Philippine court convicts American of online child abuse
A Philippine court has sentenced an American to life in prison on charges of sexually exploiting Filipino children using webcams to sell videos, photos and livestreams to buyers abroad, an official said Wednesday.
The conviction of David Timothy Deakin is a strong warning to offenders that “they could not hide even if they commit sexual exploitation crimes in cyberspace because law enforcers are collaborating worldwide to catch them,” National Bureau of Investigation official Janet Francisco said.
Judge Irineo Pangilinan Jr. of the regional trial court in northern Pampanga province declared Deakin guilty of qualified human trafficking and sentenced him to life imprisonment and ordered him to pay a fine and indemnify his victims. The ruling was handed down online Tuesday because of coronavirus quarantine restrictions.
The U.S. Federal Bureau of Investigation provided the information that led to Deakin’s arrest in April 2017 in Pampanga’s Mabalacat city, Francisco said. Associated Press journalists were allowed to witness the raid on Deakin’s apartment near a red-light district and his arrest.
Francisco, who heads an anti-human trafficking force, said the raid led to the seizure of the largest amount of digital evidence related to online sexual exploitation of children in the country so far. Her agents also found children’s underwear, toddler shoes, cameras, bondage cuffs, fetish ropes, meth pipes and stacks of hard drives and photo albums in Deakin’s two-bedroom apartment.
Deakin was originally from Peoria, Illinois, and has been in the Philippines since 2000. He told the AP in an interview shortly after his arrest that he didn’t make videos of children.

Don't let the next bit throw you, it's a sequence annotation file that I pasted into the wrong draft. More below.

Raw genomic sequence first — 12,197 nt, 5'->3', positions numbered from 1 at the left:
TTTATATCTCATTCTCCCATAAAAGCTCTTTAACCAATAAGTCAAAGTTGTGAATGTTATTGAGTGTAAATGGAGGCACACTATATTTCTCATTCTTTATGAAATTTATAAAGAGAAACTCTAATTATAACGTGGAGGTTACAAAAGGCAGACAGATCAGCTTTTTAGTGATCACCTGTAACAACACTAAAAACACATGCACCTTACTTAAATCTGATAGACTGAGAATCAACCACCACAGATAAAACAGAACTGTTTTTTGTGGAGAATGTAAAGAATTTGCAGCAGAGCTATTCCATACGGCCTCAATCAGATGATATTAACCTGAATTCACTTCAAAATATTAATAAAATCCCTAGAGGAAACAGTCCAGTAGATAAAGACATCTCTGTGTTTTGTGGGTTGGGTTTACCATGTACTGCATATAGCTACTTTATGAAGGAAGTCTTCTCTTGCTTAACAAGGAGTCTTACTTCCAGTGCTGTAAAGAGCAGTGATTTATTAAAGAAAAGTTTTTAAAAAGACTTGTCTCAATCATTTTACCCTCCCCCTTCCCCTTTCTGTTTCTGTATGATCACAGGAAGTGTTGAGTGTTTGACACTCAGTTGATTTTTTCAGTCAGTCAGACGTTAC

The Washington, D.C.-based private group International Justice Mission said its social workers have helped bring eight of Deakin’s victims to recovery and cited one as welcoming his conviction “because he won’t be able to victimize anyone anymore.”
Samson Inocencio Jr., who heads the IJM in the Philippines, said the justice system should continue protecting vulnerable children who are unsafe during the coronavirus lockdown.
A study released by the group last week said the Philippines has emerged as a global hot spot for online child sexual exploitation, with cases increasing sharply in recent years. Parents have agreed to have their own children victimized for the money.
The webcam scheme involves pedophiles in the U.S., Canada, Europe and Australia who pay facilitators to sexually abuse children, even babies, in the privacy of Philippine homes. They watch and help direct the abuses through online livestreaming services.
The wide use of English, availability of internet connections and international cash transfer systems have combined with long-entrenched poverty and wide access to vulnerable children to allow many abuses to happen in the Philippines.